Introduction to regression modeling of longitudinal and clustered data from epidemiology and health sciences. Interpretation and familiarity with software gained by analysis of data and critiques of published analyses. Prerequisite: Either BIOST 513, BIOST 515, BIOST 518, BIOST 536, or permission of instructor. Offered: Sp.
Many epidemiological studies produce correlated data: longitudinal studies, cluster-sampled cross-sectional studies, and many ecological designs comparing risks across time or space. This course will examine the sources of correlation, its impact on prediction and estimation, and modifications of linear, logistic and Poisson regression techniques that account for these effects. Particular attention will be given to choosing appropriate regression methods and explaining them to a non-statistical audience, and to identifying problems that cannot be addressed by these techniques and require expert assistance.
Student learning goals
General method of instruction
Lectures, student presentations of readings and projects, class discussion of assigned readings and homework problems.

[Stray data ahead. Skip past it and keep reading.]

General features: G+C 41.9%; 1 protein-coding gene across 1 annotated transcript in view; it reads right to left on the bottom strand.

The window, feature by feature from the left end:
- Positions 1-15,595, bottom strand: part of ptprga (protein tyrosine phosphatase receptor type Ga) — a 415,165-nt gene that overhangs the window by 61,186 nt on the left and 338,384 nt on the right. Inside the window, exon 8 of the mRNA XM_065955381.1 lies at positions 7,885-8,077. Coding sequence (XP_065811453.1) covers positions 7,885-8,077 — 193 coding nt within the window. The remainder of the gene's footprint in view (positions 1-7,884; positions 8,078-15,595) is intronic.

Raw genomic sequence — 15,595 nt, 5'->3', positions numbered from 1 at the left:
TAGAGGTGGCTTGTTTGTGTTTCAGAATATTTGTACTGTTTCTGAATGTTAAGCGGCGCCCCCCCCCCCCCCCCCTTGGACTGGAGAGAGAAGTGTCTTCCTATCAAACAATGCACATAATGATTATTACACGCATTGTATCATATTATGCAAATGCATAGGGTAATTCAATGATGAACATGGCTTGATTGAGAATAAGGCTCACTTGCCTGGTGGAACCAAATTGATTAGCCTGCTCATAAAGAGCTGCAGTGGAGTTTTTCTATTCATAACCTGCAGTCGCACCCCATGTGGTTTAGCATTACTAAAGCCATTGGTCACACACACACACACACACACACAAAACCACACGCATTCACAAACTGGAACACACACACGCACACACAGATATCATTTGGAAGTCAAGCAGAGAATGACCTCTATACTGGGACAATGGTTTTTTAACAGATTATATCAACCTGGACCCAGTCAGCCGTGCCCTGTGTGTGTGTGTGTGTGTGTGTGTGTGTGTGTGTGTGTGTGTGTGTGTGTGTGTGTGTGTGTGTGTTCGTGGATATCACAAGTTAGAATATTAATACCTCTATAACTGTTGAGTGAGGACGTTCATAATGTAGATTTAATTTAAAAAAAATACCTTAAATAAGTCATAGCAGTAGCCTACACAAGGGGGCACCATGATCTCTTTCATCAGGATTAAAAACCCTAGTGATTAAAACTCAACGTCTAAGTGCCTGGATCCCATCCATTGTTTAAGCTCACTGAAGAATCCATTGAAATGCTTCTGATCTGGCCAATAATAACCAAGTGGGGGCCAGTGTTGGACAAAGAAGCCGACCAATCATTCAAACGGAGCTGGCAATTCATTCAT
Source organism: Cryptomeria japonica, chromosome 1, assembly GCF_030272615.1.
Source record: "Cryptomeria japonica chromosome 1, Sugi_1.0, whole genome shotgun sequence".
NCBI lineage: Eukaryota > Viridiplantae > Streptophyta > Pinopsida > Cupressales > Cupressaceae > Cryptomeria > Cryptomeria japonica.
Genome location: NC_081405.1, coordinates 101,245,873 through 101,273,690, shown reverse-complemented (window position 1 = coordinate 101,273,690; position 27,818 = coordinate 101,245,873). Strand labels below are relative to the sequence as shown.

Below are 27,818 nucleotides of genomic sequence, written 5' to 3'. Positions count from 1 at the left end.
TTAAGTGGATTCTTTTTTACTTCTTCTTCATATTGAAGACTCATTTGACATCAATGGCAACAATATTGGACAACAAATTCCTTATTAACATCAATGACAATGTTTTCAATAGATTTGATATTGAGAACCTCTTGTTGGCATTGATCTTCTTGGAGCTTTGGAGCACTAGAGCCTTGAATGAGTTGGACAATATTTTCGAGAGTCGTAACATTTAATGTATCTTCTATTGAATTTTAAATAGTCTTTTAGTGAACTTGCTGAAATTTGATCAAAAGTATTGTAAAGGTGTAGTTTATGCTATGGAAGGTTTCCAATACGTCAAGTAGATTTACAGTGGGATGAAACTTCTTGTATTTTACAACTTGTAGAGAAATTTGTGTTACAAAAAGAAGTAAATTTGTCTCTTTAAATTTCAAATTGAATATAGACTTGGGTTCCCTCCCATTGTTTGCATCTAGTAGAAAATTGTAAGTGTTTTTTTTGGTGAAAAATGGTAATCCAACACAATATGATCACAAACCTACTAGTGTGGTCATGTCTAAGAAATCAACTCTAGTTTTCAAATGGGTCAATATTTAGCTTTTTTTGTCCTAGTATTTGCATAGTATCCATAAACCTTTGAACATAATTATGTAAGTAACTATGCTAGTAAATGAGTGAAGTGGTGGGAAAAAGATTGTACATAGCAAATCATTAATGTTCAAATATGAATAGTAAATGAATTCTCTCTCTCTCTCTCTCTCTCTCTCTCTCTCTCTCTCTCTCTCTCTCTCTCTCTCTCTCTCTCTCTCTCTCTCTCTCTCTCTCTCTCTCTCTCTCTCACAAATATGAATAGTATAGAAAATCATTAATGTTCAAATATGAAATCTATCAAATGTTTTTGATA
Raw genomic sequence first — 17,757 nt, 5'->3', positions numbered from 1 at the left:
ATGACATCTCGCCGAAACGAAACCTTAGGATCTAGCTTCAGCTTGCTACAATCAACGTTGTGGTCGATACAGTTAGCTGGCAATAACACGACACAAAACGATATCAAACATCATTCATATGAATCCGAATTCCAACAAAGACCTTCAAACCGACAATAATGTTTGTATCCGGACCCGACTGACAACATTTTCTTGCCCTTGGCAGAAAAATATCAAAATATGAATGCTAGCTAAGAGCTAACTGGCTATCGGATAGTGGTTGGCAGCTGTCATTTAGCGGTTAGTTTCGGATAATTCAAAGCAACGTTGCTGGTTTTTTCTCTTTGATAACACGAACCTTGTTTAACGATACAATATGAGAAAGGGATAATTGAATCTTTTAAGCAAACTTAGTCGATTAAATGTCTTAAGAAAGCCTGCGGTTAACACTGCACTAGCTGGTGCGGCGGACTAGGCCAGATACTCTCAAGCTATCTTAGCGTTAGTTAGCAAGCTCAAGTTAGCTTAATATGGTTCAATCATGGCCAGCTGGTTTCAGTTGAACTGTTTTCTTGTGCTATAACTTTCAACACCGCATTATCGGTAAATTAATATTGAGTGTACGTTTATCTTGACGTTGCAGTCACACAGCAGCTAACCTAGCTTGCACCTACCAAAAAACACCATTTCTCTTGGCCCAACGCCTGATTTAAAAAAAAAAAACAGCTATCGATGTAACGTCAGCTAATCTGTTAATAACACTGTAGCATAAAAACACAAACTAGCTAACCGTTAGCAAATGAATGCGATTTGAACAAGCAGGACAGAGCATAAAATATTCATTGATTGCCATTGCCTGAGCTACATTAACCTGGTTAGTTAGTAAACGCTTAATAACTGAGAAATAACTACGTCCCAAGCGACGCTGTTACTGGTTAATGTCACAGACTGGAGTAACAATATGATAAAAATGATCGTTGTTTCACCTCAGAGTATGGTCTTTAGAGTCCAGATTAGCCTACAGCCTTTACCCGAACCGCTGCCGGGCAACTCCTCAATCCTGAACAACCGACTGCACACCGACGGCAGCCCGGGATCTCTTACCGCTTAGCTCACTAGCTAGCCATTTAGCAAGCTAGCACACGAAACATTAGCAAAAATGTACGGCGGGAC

Students entering this class should understand linear, logistic and Poisson regression models and be able to fit these models to data and explain them to a general epidemiological audience. They should be familiar with standard epidemiologic study designs including cohort studies and matched and unmatched case-control studies and their analysis. Some familiarity with the Stata statistical package will be assumed. BIOST 536 would typically be suitable preparation for thiscourse; BIOST 512 & 513 may be sufficient.
Class assignments and grading
Assigned reading of selected chapters from texts, review articles on statistical methods and articles from medical literature that involve application of those methods. Homework problems will include data analyses, including detailed description and interpretation of results, and critique of the literature. The term project will involve analysis of correlated data of the student's own choice (in consultation with the instructor) and preparation of a short article suitable for submission to a scientific journal.
Accurate completion of homework assignments, performance on midterm and final examinations (in class, closed book and notes), quality of term paper (statement of problem, suitability of methods for problem, appropriateness of interpretation of results, clarity of exposition).